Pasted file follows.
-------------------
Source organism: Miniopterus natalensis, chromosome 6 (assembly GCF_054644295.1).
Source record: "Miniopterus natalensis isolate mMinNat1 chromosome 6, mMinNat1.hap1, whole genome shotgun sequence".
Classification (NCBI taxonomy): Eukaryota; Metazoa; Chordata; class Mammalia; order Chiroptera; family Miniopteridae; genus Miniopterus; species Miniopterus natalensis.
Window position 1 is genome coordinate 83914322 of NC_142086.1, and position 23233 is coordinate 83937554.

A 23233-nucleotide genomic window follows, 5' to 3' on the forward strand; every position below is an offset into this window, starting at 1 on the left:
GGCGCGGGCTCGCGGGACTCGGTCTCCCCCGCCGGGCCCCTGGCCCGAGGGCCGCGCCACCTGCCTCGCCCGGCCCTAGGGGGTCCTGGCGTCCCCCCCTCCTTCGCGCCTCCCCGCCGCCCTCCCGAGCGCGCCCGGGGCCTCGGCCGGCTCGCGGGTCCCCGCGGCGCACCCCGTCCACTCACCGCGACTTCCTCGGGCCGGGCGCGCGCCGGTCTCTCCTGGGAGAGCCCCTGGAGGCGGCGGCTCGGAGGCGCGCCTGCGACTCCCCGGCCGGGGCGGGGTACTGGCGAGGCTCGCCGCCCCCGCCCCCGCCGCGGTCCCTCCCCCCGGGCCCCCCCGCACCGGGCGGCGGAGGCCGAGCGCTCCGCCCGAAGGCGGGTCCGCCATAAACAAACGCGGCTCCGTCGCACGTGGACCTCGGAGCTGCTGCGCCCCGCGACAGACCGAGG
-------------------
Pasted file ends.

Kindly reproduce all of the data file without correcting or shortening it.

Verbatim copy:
Source organism: Miniopterus natalensis, chromosome 6 (assembly GCF_054644295.1).
Source record: "Miniopterus natalensis isolate mMinNat1 chromosome 6, mMinNat1.hap1, whole genome shotgun sequence".
Classification (NCBI taxonomy): Eukaryota; Metazoa; Chordata; class Mammalia; order Chiroptera; family Miniopteridae; genus Miniopterus; species Miniopterus natalensis.
Window position 1 is genome coordinate 83914322 of NC_142086.1, and position 23233 is coordinate 83937554.

A 23233-nucleotide genomic window follows, 5' to 3' on the forward strand; every position below is an offset into this window, starting at 1 on the left:
GGCGCGGGCTCGCGGGACTCGGTCTCCCCCGCCGGGCCCCTGGCCCGAGGGCCGCGCCACCTGCCTCGCCCGGCCCTAGGGGGTCCTGGCGTCCCCCCCTCCTTCGCGCCTCCCCGCCGCCCTCCCGAGCGCGCCCGGGGCCTCGGCCGGCTCGCGGGTCCCCGCGGCGCACCCCGTCCACTCACCGCGACTTCCTCGGGCCGGGCGCGCGCCGGTCTCTCCTGGGAGAGCCCCTGGAGGCGGCGGCTCGGAGGCGCGCCTGCGACTCCCCGGCCGGGGCGGGGTACTGGCGAGGCTCGCCGCCCCCGCCCCCGCCGCGGTCCCTCCCCCCGGGCCCCCCCGCACCGGGCGGCGGAGGCCGAGCGCTCCGCCCGAAGGCGGGTCCGCCATAAACAAACGCGGCTCCGTCGCACGTGGACCTCGGAGCTGCTGCGCCCCGCGACAGACCGAGG